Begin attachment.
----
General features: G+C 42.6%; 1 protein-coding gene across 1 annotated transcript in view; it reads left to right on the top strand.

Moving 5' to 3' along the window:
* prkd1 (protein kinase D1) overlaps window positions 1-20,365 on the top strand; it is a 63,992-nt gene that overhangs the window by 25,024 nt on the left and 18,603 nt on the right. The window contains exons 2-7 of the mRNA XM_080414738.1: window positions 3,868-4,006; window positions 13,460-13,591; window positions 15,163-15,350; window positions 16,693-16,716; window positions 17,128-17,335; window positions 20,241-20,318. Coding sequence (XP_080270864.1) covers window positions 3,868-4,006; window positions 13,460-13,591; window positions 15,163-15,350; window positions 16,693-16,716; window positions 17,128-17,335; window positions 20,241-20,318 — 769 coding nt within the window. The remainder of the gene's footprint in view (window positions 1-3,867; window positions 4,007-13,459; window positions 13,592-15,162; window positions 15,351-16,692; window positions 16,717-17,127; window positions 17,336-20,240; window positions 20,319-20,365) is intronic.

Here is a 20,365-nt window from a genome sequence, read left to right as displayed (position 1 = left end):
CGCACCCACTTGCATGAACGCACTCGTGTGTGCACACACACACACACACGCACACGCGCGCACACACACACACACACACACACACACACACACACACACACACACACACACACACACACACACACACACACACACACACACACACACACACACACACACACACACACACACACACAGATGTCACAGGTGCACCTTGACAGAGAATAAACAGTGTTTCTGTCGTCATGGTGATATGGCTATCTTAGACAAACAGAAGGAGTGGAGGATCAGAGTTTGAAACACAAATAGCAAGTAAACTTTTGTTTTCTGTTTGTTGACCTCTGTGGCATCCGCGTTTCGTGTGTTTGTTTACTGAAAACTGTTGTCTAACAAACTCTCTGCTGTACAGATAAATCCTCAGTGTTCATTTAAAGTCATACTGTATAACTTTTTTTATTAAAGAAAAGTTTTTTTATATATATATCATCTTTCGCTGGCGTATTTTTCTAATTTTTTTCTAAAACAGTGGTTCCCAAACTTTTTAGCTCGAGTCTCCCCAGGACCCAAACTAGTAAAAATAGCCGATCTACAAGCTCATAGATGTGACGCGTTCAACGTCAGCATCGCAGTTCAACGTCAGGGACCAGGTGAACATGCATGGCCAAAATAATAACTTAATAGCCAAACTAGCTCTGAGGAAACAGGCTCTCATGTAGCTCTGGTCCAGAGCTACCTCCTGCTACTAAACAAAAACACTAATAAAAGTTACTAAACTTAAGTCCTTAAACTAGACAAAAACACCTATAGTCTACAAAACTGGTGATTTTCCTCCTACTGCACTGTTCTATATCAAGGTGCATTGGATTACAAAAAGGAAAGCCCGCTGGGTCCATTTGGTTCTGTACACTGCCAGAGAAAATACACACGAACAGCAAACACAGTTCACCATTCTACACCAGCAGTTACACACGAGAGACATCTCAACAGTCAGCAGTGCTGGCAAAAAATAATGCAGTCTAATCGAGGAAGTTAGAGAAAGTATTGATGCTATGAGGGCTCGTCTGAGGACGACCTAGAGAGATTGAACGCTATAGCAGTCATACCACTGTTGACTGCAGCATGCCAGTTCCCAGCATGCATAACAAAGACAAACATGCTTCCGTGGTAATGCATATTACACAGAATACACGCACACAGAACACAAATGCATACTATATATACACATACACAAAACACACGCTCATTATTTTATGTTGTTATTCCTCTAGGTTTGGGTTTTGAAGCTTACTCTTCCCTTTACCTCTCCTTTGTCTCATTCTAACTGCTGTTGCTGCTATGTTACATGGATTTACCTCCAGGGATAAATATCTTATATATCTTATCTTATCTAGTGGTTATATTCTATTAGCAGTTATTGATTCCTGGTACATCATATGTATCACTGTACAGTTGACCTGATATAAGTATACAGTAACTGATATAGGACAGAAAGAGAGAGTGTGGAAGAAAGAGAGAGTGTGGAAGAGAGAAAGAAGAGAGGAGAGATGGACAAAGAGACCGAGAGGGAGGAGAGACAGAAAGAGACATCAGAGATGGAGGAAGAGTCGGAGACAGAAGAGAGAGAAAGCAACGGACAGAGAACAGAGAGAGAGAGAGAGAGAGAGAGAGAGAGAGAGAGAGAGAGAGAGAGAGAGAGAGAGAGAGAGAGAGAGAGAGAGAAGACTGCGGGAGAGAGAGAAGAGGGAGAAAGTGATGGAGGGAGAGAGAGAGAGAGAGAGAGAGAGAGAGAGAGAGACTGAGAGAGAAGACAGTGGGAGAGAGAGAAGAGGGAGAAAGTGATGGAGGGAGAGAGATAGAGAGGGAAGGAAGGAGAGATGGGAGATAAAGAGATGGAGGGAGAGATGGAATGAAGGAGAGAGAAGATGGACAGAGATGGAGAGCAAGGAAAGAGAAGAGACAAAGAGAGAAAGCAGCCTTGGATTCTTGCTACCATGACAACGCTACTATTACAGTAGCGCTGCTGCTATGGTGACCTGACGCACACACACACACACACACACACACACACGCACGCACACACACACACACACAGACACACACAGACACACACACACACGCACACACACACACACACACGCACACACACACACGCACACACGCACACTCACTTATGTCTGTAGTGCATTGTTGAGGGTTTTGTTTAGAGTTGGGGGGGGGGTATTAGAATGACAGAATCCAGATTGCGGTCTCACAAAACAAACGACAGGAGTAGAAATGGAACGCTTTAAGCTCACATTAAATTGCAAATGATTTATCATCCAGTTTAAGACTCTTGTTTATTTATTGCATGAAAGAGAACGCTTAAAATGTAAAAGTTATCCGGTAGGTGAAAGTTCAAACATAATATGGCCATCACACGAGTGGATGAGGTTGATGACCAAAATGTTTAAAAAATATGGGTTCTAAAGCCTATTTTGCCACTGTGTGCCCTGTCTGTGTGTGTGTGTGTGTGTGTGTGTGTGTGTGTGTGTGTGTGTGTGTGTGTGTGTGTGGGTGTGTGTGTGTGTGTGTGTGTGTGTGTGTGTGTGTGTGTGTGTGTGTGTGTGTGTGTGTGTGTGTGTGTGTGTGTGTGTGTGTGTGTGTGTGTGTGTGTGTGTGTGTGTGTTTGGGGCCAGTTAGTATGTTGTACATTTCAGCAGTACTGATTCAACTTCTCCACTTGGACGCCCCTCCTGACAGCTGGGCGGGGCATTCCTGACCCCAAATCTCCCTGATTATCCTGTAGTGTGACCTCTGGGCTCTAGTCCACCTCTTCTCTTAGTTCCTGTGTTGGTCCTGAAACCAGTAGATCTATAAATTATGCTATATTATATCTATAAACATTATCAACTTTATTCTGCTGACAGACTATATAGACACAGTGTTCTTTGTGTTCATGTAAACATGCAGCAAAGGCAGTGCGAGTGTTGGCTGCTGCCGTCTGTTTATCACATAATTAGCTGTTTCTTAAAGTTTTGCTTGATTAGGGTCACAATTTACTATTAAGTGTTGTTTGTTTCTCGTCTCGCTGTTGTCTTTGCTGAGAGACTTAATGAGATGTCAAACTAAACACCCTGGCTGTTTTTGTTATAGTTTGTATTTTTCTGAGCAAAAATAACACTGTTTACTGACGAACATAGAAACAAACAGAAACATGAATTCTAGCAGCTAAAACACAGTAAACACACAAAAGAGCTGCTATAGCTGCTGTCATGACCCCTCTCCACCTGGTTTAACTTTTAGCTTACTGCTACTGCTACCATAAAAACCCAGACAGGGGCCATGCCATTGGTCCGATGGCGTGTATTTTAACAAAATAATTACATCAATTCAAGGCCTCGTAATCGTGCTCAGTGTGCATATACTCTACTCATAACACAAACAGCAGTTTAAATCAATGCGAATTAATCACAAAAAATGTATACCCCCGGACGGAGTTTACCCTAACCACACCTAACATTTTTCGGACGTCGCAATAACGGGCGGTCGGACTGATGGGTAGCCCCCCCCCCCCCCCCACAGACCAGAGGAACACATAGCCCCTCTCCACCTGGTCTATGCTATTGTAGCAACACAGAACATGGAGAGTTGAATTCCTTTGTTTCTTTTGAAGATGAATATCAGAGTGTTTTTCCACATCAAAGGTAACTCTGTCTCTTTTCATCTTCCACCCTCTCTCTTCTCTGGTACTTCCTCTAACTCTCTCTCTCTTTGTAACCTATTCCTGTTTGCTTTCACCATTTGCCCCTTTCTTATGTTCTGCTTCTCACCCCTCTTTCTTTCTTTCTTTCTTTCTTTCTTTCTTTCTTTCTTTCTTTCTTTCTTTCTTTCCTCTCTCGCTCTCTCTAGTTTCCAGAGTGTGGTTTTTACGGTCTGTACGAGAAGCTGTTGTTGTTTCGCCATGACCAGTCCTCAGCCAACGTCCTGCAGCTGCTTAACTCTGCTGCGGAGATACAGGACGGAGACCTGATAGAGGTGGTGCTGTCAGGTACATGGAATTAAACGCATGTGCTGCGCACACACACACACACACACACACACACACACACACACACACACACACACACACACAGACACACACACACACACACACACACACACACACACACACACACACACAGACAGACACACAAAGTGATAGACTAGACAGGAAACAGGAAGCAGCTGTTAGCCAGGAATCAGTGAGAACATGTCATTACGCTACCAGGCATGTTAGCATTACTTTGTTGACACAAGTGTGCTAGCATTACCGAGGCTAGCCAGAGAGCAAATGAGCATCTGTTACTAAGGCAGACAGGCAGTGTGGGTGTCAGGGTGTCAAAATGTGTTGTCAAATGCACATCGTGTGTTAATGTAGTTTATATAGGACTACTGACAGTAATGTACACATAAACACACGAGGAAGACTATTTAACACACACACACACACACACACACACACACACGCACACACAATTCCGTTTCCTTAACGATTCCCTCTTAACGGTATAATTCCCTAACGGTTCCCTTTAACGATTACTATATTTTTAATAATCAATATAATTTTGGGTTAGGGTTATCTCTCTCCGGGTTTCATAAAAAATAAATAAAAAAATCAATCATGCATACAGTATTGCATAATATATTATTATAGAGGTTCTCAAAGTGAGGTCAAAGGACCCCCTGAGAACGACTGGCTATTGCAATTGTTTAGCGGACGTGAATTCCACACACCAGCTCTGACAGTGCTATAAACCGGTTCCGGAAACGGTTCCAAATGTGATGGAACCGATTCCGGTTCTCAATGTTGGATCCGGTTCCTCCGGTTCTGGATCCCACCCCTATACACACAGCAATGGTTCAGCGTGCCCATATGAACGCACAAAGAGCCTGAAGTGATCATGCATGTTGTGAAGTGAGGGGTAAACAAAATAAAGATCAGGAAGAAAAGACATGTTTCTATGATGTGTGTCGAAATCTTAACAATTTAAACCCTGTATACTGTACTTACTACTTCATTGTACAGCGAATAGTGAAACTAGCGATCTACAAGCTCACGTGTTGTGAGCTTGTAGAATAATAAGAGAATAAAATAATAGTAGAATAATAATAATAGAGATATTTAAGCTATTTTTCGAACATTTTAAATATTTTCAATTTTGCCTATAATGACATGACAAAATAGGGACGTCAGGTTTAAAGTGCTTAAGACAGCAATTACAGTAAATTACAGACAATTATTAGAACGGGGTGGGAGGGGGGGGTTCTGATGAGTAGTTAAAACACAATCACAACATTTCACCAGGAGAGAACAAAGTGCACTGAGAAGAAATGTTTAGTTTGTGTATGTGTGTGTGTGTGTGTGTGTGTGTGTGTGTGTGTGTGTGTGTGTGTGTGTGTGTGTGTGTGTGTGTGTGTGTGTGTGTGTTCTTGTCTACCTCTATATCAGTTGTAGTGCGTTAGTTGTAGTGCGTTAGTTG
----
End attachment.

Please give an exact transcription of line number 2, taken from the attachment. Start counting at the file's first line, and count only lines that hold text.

Moving 5' to 3' along the window: